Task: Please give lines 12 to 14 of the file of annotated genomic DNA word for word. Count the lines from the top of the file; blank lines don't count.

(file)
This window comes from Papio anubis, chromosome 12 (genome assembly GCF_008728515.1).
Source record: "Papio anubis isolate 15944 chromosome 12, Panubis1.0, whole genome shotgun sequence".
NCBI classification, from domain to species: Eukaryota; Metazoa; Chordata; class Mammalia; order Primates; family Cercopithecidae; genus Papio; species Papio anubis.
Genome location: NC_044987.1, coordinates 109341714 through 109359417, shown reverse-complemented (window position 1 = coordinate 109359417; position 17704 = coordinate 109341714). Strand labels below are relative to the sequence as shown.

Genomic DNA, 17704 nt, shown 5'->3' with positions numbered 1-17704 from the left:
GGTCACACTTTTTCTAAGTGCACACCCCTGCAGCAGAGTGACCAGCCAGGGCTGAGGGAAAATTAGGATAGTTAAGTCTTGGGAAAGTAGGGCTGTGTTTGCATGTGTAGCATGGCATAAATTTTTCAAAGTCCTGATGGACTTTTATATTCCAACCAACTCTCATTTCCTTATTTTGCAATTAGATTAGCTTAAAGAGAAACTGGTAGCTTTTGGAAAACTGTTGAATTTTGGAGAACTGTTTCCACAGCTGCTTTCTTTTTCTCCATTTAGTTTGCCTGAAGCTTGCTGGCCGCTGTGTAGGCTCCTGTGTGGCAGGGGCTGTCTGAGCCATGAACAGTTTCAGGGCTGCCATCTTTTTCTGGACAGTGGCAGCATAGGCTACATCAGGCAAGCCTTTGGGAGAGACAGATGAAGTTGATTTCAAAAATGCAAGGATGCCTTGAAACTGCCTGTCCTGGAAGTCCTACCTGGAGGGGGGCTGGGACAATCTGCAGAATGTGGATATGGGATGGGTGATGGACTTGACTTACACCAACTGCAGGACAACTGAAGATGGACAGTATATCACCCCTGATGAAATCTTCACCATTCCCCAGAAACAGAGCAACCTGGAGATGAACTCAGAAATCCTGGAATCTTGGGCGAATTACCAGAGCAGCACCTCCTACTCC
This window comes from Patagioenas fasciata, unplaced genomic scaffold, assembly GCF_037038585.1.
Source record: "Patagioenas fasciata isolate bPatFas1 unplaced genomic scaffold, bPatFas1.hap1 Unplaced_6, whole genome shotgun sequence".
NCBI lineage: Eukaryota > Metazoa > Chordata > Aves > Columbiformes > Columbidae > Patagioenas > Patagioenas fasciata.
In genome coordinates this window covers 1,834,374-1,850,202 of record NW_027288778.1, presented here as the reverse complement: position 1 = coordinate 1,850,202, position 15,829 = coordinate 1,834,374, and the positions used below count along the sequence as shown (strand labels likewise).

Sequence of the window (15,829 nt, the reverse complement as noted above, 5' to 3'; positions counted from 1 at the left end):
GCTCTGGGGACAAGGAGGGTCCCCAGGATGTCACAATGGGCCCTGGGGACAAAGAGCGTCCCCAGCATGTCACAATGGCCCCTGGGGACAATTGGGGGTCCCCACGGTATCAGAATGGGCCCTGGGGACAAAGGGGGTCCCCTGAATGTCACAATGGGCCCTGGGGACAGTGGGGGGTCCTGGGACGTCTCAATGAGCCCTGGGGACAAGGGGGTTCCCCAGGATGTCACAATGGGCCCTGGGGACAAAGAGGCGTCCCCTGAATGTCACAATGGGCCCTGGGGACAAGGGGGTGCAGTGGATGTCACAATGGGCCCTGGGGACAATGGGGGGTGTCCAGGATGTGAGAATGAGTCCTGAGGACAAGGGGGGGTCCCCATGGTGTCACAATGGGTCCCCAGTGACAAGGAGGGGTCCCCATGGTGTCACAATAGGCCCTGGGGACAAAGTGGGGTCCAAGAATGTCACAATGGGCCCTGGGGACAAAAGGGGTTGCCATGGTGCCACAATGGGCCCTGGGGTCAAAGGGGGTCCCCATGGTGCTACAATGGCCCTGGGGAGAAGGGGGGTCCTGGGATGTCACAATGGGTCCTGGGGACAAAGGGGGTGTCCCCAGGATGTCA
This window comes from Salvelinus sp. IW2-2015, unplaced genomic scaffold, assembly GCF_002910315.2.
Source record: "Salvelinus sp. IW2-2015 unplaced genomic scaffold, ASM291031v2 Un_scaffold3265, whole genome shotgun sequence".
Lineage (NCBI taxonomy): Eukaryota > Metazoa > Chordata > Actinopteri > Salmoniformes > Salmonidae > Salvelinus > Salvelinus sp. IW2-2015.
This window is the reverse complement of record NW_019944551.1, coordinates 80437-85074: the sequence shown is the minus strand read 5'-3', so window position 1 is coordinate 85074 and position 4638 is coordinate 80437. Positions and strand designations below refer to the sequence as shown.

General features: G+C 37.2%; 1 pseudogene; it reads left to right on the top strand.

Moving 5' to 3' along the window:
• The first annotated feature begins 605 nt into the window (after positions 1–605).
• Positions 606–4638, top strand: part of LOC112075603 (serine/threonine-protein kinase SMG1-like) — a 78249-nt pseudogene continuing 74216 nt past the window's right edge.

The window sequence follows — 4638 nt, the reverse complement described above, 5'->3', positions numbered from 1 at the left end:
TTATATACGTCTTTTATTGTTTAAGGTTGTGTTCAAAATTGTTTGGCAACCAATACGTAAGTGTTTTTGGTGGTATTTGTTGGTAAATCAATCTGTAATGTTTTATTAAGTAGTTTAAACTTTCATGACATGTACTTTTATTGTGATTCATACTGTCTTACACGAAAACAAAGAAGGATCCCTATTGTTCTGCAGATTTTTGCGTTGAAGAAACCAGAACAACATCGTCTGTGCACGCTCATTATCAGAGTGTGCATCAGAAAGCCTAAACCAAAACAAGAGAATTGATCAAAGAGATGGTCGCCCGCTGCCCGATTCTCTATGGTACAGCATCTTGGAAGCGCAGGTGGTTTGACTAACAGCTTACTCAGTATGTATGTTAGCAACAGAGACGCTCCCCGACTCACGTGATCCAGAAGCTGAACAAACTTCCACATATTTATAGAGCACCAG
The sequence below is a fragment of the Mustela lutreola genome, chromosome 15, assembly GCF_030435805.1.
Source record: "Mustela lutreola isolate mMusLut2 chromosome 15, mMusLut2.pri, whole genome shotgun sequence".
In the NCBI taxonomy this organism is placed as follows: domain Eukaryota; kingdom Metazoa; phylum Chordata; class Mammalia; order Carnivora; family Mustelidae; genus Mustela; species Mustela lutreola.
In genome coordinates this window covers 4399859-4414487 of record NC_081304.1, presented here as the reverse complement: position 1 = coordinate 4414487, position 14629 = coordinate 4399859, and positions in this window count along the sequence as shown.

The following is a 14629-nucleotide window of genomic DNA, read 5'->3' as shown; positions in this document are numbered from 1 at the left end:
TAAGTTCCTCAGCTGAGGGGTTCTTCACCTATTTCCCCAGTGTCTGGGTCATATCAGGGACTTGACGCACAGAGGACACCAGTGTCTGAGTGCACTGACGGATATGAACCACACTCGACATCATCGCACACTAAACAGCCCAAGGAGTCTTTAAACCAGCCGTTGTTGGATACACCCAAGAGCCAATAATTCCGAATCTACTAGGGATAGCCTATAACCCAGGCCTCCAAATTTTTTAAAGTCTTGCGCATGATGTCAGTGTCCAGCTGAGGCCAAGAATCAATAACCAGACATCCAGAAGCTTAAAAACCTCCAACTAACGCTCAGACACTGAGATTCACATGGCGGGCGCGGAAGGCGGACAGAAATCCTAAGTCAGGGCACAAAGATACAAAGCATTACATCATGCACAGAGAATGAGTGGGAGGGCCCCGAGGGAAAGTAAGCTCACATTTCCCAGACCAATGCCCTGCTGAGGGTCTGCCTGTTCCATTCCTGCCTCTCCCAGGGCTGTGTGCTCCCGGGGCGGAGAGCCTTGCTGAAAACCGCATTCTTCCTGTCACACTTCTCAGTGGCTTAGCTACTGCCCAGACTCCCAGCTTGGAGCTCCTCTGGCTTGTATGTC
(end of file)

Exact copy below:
GCTCTGGGGACAAGGAGGGTCCCCAGGATGTCACAATGGGCCCTGGGGACAAAGAGCGTCCCCAGCATGTCACAATGGCCCCTGGGGACAATTGGGGGTCCCCACGGTATCAGAATGGGCCCTGGGGACAAAGGGGGTCCCCTGAATGTCACAATGGGCCCTGGGGACAGTGGGGGGTCCTGGGACGTCTCAATGAGCCCTGGGGACAAGGGGGTTCCCCAGGATGTCACAATGGGCCCTGGGGACAAAGAGGCGTCCCCTGAATGTCACAATGGGCCCTGGGGACAAGGGGGTGCAGTGGATGTCACAATGGGCCCTGGGGACAATGGGGGGTGTCCAGGATGTGAGAATGAGTCCTGAGGACAAGGGGGGGTCCCCATGGTGTCACAATGGGTCCCCAGTGACAAGGAGGGGTCCCCATGGTGTCACAATAGGCCCTGGGGACAAAGTGGGGTCCAAGAATGTCACAATGGGCCCTGGGGACAAAAGGGGTTGCCATGGTGCCACAATGGGCCCTGGGGTCAAAGGGGGTCCCCATGGTGCTACAATGGCCCTGGGGAGAAGGGGGGTCCTGGGATGTCACAATGGGTCCTGGGGACAAAGGGGGTGTCCCCAGGATGTCA
This window comes from Salvelinus sp. IW2-2015, unplaced genomic scaffold, assembly GCF_002910315.2.
Source record: "Salvelinus sp. IW2-2015 unplaced genomic scaffold, ASM291031v2 Un_scaffold3265, whole genome shotgun sequence".